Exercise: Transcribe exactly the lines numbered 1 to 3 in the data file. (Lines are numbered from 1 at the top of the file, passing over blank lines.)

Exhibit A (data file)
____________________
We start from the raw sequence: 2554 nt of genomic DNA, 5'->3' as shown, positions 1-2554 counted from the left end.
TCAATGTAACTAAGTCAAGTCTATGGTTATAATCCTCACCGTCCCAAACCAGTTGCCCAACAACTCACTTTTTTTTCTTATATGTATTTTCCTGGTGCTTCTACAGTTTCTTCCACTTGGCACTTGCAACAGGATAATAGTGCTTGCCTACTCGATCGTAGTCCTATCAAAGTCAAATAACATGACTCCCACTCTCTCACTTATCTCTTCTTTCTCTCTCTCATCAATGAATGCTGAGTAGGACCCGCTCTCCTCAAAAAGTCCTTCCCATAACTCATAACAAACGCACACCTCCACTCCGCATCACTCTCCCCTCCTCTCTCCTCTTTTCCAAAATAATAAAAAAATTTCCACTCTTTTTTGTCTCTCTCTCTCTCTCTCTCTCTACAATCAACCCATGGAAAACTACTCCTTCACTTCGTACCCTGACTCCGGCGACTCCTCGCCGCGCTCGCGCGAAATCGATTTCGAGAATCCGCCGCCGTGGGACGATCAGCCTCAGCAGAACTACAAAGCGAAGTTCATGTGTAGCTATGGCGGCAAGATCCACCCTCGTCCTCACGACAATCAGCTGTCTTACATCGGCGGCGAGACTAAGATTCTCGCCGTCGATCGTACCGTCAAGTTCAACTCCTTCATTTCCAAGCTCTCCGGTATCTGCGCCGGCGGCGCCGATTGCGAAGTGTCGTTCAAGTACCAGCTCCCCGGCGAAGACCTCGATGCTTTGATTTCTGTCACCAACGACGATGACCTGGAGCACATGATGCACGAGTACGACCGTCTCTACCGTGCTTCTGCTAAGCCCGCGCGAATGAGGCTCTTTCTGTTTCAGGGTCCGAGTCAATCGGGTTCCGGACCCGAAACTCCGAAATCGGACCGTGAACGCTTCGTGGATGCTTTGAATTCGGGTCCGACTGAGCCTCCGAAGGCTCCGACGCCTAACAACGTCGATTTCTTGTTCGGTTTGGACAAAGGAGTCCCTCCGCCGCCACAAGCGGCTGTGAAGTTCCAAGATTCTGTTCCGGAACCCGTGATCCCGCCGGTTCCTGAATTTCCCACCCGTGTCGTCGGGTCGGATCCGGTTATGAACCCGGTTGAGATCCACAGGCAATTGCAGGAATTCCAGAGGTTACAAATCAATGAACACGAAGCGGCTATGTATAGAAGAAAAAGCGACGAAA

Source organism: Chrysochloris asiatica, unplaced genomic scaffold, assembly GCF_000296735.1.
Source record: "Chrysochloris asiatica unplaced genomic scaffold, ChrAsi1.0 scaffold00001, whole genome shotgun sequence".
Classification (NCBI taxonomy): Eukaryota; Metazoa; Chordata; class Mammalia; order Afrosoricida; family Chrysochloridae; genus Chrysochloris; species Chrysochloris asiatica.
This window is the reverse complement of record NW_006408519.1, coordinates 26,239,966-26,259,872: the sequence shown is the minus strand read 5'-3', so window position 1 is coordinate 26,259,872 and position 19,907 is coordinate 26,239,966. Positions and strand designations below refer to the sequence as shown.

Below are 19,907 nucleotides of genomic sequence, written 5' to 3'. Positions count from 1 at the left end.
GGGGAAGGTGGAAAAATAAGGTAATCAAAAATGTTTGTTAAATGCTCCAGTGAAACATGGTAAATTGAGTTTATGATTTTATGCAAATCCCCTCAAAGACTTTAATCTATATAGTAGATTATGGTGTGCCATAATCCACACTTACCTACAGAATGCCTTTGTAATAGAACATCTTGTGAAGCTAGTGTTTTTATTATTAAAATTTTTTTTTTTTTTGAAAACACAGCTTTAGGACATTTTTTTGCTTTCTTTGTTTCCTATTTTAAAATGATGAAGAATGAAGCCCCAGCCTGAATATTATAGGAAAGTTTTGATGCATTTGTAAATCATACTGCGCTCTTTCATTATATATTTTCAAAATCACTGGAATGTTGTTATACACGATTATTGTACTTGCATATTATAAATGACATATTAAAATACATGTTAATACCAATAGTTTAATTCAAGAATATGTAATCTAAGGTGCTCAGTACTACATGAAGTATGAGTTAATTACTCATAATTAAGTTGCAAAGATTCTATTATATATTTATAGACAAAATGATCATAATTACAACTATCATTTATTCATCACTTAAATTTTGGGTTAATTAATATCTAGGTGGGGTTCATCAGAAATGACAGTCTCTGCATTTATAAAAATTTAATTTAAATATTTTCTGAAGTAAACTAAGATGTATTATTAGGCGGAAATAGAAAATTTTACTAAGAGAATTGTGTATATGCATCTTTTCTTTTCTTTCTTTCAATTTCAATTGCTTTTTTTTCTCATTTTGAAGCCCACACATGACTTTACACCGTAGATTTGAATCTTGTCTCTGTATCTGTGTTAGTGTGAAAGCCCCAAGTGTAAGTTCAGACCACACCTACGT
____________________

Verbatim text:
We start from the raw sequence: 2554 nt of genomic DNA, 5'->3' as shown, positions 1-2554 counted from the left end.
TCAATGTAACTAAGTCAAGTCTATGGTTATAATCCTCACCGTCCCAAACCAGTTGCCCAACAACTCACTTTTTTTTCTTATATGTATTTTCCTGGTGCTTCTACAGTTTCTTCCACTTGGCACTTGCAACAGGATAATAGTGCTTGCCTACTCGATCGTAGTCCTATCAAAGTCAAATAACATGACTCCCACTCTCTCACTTATCTCTTCTTTCTCTCTCTCATCAATGAATGCTGAGTAGGACCCGCTCTCCTCAAAAAGTCCTTCCCATAACTCATAACAAACGCACACCTCCACTCCGCATCACTCTCCCCTCCTCTCTCCTCTTTTCCAAAATAATAAAAAAATTTCCACTCTTTTTTGTCTCTCTCTCTCTCTCTCTCTCTACAATCAACCCATGGAAAACTACTCCTTCACTTCGTACCCTGACTCCGGCGACTCCTCGCCGCGCTCGCGCGAAATCGATTTCGAGAATCCGCCGCCGTGGGACGATCAGCCTCAGCAGAACTACAAAGCGAAGTTCATGTGTAGCTATGGCGGCAAGATCCACCCTCGTCCTCACGACAATCAGCTGTCTTACATCGGCGGCGAGACTAAGATTCTCGCCGTCGATCGTACCGTCAAGTTCAACTCCTTCATTTCCAAGCTCTCCGGTATCTGCGCCGGCGGCGCCGATTGCGAAGTGTCGTTCAAGTACCAGCTCCCCGGCGAAGACCTCGATGCTTTGATTTCTGTCACCAACGACGATGACCTGGAGCACATGATGCACGAGTACGACCGTCTCTACCGTGCTTCTGCTAAGCCCGCGCGAATGAGGCTCTTTCTGTTTCAGGGTCCGAGTCAATCGGGTTCCGGACCCGAAACTCCGAAATCGGACCGTGAACGCTTCGTGGATGCTTTGAATTCGGGTCCGACTGAGCCTCCGAAGGCTCCGACGCCTAACAACGTCGATTTCTTGTTCGGTTTGGACAAAGGAGTCCCTCCGCCGCCACAAGCGGCTGTGAAGTTCCAAGATTCTGTTCCGGAACCCGTGATCCCGCCGGTTCCTGAATTTCCCACCCGTGTCGTCGGGTCGGATCCGGTTATGAACCCGGTTGAGATCCACAGGCAATTGCAGGAATTCCAGAGGTTACAAATCAATGAACACGAAGCGGCTATGTATAGAAGAAAAAGCGACGAAA

Source organism: Chrysochloris asiatica, unplaced genomic scaffold, assembly GCF_000296735.1.